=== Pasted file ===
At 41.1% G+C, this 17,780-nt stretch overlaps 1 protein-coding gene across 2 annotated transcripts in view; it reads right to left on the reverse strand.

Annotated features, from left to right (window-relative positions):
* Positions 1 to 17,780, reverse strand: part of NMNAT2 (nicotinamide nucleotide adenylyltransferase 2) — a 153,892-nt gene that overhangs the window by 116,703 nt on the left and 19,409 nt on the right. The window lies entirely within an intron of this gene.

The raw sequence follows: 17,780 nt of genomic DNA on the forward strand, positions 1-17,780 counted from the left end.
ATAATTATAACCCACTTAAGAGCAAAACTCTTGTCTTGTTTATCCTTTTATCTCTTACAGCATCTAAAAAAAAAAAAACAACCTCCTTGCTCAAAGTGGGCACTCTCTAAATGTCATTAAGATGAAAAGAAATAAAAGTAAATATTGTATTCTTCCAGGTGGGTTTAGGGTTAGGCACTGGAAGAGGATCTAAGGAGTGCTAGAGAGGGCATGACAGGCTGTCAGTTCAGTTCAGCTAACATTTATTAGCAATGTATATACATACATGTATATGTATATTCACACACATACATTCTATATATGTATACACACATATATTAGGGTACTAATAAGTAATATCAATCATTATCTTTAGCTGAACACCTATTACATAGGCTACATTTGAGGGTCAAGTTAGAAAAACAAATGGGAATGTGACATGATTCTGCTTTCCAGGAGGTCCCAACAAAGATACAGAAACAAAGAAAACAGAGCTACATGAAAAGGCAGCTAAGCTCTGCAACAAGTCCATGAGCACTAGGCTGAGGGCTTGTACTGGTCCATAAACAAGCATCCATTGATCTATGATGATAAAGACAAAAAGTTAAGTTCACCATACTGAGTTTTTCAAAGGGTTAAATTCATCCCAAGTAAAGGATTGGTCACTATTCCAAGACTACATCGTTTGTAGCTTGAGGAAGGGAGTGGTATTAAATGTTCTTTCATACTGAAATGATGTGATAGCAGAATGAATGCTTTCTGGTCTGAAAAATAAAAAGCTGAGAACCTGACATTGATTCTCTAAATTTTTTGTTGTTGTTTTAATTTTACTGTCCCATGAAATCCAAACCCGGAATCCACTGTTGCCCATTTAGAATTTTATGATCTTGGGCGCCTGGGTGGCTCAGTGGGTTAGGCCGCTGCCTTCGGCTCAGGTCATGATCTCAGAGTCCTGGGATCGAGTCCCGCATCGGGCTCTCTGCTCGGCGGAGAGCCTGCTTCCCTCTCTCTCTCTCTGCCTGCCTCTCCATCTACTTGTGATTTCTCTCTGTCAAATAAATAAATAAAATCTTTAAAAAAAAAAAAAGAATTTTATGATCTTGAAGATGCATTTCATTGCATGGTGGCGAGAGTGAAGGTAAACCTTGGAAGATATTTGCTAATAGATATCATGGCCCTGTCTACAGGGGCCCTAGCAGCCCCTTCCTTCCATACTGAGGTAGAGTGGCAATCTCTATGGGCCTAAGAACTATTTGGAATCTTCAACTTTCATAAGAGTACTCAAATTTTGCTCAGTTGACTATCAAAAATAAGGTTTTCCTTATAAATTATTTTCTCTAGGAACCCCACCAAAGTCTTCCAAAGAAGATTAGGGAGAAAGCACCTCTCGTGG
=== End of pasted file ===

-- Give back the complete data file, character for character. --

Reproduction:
At 41.1% G+C, this 17,780-nt stretch overlaps 1 protein-coding gene across 2 annotated transcripts in view; it reads right to left on the reverse strand.

Annotated features, from left to right (window-relative positions):
* Positions 1 to 17,780, reverse strand: part of NMNAT2 (nicotinamide nucleotide adenylyltransferase 2) — a 153,892-nt gene that overhangs the window by 116,703 nt on the left and 19,409 nt on the right. The window lies entirely within an intron of this gene.

The raw sequence follows: 17,780 nt of genomic DNA on the forward strand, positions 1-17,780 counted from the left end.
ATAATTATAACCCACTTAAGAGCAAAACTCTTGTCTTGTTTATCCTTTTATCTCTTACAGCATCTAAAAAAAAAAAAACAACCTCCTTGCTCAAAGTGGGCACTCTCTAAATGTCATTAAGATGAAAAGAAATAAAAGTAAATATTGTATTCTTCCAGGTGGGTTTAGGGTTAGGCACTGGAAGAGGATCTAAGGAGTGCTAGAGAGGGCATGACAGGCTGTCAGTTCAGTTCAGCTAACATTTATTAGCAATGTATATACATACATGTATATGTATATTCACACACATACATTCTATATATGTATACACACATATATTAGGGTACTAATAAGTAATATCAATCATTATCTTTAGCTGAACACCTATTACATAGGCTACATTTGAGGGTCAAGTTAGAAAAACAAATGGGAATGTGACATGATTCTGCTTTCCAGGAGGTCCCAACAAAGATACAGAAACAAAGAAAACAGAGCTACATGAAAAGGCAGCTAAGCTCTGCAACAAGTCCATGAGCACTAGGCTGAGGGCTTGTACTGGTCCATAAACAAGCATCCATTGATCTATGATGATAAAGACAAAAAGTTAAGTTCACCATACTGAGTTTTTCAAAGGGTTAAATTCATCCCAAGTAAAGGATTGGTCACTATTCCAAGACTACATCGTTTGTAGCTTGAGGAAGGGAGTGGTATTAAATGTTCTTTCATACTGAAATGATGTGATAGCAGAATGAATGCTTTCTGGTCTGAAAAATAAAAAGCTGAGAACCTGACATTGATTCTCTAAATTTTTTGTTGTTGTTTTAATTTTACTGTCCCATGAAATCCAAACCCGGAATCCACTGTTGCCCATTTAGAATTTTATGATCTTGGGCGCCTGGGTGGCTCAGTGGGTTAGGCCGCTGCCTTCGGCTCAGGTCATGATCTCAGAGTCCTGGGATCGAGTCCCGCATCGGGCTCTCTGCTCGGCGGAGAGCCTGCTTCCCTCTCTCTCTCTCTGCCTGCCTCTCCATCTACTTGTGATTTCTCTCTGTCAAATAAATAAATAAAATCTTTAAAAAAAAAAAAAGAATTTTATGATCTTGAAGATGCATTTCATTGCATGGTGGCGAGAGTGAAGGTAAACCTTGGAAGATATTTGCTAATAGATATCATGGCCCTGTCTACAGGGGCCCTAGCAGCCCCTTCCTTCCATACTGAGGTAGAGTGGCAATCTCTATGGGCCTAAGAACTATTTGGAATCTTCAACTTTCATAAGAGTACTCAAATTTTGCTCAGTTGACTATCAAAAATAAGGTTTTCCTTATAAATTATTTTCTCTAGGAACCCCACCAAAGTCTTCCAAAGAAGATTAGGGAGAAAGCACCTCTCGTGG